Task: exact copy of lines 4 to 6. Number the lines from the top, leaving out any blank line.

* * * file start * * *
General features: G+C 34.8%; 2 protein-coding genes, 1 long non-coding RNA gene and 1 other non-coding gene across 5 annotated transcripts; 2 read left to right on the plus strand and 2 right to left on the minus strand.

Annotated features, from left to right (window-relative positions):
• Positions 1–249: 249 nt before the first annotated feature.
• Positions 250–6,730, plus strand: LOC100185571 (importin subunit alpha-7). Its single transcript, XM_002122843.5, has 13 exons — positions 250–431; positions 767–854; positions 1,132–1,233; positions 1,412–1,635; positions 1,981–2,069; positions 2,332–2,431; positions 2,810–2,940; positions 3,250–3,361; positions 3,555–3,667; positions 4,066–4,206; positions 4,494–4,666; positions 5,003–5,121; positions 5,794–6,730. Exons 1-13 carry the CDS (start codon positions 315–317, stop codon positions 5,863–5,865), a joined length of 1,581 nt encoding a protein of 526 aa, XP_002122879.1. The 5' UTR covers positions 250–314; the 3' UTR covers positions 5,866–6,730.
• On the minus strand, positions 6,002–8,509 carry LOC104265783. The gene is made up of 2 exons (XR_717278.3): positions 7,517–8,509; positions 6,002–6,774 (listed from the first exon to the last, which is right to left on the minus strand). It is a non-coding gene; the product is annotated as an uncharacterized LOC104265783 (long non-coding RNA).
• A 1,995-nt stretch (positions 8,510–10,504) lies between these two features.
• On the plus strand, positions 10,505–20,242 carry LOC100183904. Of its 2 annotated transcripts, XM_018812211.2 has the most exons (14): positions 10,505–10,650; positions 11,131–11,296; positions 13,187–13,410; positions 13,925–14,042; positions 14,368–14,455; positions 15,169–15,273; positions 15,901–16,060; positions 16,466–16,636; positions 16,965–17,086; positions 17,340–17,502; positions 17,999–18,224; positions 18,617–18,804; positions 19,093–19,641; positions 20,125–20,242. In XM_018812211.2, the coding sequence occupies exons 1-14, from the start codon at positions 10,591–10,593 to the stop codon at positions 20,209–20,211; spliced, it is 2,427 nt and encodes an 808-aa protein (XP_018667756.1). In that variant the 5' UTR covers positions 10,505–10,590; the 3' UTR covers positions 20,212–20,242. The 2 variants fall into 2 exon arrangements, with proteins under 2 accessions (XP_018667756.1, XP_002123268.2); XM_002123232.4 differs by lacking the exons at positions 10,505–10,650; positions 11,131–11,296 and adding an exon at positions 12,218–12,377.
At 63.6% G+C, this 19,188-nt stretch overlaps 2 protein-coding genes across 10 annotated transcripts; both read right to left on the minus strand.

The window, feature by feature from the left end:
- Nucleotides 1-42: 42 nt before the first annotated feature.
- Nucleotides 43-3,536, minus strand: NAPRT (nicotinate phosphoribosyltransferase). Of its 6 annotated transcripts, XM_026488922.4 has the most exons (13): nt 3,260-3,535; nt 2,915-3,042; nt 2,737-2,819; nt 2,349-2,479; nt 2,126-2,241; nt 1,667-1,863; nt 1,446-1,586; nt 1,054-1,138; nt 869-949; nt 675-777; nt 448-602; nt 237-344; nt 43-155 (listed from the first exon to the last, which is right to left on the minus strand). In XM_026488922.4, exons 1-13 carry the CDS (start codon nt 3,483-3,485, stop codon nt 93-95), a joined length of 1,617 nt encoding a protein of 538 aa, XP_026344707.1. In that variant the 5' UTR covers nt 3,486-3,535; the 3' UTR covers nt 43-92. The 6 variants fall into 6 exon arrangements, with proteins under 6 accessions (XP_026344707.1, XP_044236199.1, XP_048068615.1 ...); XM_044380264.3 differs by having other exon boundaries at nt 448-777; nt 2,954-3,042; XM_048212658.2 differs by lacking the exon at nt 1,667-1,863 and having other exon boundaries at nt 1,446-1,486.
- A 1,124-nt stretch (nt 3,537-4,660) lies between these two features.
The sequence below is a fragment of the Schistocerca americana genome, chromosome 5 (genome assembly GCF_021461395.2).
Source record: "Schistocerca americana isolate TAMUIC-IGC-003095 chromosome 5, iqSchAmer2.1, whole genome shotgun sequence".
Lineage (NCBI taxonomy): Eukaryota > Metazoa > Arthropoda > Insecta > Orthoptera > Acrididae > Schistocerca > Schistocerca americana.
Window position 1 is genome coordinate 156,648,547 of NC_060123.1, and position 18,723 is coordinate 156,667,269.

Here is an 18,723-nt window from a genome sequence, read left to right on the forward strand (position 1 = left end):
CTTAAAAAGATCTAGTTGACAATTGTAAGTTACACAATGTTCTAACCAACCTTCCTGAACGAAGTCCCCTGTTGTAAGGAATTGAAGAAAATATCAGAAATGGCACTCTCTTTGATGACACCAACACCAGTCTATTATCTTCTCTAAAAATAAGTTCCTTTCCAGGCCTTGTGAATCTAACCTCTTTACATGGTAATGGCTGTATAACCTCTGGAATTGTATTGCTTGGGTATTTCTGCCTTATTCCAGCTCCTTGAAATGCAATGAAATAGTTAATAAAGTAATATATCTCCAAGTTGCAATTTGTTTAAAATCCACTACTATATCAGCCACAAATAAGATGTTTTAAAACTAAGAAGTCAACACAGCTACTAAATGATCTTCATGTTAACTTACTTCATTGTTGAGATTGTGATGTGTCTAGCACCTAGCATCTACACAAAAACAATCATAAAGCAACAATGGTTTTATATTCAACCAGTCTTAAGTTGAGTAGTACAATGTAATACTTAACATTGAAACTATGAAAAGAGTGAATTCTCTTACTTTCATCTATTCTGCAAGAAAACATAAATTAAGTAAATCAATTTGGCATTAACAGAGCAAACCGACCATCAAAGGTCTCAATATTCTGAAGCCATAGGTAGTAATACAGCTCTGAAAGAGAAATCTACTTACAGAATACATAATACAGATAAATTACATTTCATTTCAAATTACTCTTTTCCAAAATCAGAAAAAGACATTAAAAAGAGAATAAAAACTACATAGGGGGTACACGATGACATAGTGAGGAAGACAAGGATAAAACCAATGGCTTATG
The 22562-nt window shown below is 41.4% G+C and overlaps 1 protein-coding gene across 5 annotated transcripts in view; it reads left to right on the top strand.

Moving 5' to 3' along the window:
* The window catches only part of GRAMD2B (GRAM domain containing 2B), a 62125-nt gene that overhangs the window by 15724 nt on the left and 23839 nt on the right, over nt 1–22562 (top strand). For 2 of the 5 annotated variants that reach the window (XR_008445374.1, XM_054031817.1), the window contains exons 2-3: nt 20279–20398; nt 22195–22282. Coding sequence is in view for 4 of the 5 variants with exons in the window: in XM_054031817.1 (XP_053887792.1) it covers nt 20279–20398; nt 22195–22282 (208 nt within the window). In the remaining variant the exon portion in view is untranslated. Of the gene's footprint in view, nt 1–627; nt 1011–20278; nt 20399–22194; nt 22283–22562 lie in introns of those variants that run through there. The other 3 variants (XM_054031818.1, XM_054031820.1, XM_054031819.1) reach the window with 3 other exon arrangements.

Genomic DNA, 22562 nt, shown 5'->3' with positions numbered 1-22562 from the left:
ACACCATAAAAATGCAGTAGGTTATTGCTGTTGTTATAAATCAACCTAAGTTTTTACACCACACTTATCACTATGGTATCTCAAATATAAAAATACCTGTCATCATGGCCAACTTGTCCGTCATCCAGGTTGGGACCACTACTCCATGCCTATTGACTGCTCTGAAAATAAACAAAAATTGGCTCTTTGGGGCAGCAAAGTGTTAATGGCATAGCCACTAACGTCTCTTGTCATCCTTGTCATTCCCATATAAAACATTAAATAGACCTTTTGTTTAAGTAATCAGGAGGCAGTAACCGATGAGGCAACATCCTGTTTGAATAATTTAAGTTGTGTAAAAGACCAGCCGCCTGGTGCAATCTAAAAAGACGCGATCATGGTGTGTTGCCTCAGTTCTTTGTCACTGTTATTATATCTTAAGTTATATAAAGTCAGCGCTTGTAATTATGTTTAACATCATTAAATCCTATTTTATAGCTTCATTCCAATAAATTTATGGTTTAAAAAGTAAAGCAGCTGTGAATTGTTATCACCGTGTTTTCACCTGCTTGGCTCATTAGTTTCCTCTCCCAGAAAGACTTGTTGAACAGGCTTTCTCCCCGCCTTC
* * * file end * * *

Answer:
• Positions 250–6,730, plus strand: LOC100185571 (importin subunit alpha-7). Its single transcript, XM_002122843.5, has 13 exons — positions 250–431; positions 767–854; positions 1,132–1,233; positions 1,412–1,635; positions 1,981–2,069; positions 2,332–2,431; positions 2,810–2,940; positions 3,250–3,361; positions 3,555–3,667; positions 4,066–4,206; positions 4,494–4,666; positions 5,003–5,121; positions 5,794–6,730. Exons 1-13 carry the CDS (start codon positions 315–317, stop codon positions 5,863–5,865), a joined length of 1,581 nt encoding a protein of 526 aa, XP_002122879.1. The 5' UTR covers positions 250–314; the 3' UTR covers positions 5,866–6,730.
• On the minus strand, positions 6,002–8,509 carry LOC104265783. The gene is made up of 2 exons (XR_717278.3): positions 7,517–8,509; positions 6,002–6,774 (listed from the first exon to the last, which is right to left on the minus strand). It is a non-coding gene; the product is annotated as an uncharacterized LOC104265783 (long non-coding RNA).
• A 1,995-nt stretch (positions 8,510–10,504) lies between these two features.